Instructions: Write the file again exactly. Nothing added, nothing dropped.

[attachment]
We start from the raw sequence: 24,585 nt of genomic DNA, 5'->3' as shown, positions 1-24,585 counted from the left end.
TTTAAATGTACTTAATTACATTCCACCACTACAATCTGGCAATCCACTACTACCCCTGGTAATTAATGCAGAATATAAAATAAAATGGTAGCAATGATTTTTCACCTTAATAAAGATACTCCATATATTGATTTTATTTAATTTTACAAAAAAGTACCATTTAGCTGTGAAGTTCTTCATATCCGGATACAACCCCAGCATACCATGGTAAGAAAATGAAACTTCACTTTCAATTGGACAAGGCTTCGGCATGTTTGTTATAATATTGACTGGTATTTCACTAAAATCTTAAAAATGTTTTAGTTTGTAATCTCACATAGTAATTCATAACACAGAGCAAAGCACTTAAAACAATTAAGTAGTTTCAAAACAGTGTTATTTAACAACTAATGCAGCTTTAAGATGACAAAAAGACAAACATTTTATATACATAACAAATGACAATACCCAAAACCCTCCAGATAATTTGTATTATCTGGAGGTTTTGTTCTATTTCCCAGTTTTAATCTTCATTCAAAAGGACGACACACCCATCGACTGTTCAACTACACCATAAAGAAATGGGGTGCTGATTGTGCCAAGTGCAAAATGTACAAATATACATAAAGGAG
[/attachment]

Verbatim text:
We start from the raw sequence: 24,585 nt of genomic DNA, 5'->3' as shown, positions 1-24,585 counted from the left end.
TTTAAATGTACTTAATTACATTCCACCACTACAATCTGGCAATCCACTACTACCCCTGGTAATTAATGCAGAATATAAAATAAAATGGTAGCAATGATTTTTCACCTTAATAAAGATACTCCATATATTGATTTTATTTAATTTTACAAAAAAGTACCATTTAGCTGTGAAGTTCTTCATATCCGGATACAACCCCAGCATACCATGGTAAGAAAATGAAACTTCACTTTCAATTGGACAAGGCTTCGGCATGTTTGTTATAATATTGACTGGTATTTCACTAAAATCTTAAAAATGTTTTAGTTTGTAATCTCACATAGTAATTCATAACACAGAGCAAAGCACTTAAAACAATTAAGTAGTTTCAAAACAGTGTTATTTAACAACTAATGCAGCTTTAAGATGACAAAAAGACAAACATTTTATATACATAACAAATGACAATACCCAAAACCCTCCAGATAATTTGTATTATCTGGAGGTTTTGTTCTATTTCCCAGTTTTAATCTTCATTCAAAAGGACGACACACCCATCGACTGTTCAACTACACCATAAAGAAATGGGGTGCTGATTGTGCCAAGTGCAAAATGTACAAATATACATAAAGGAG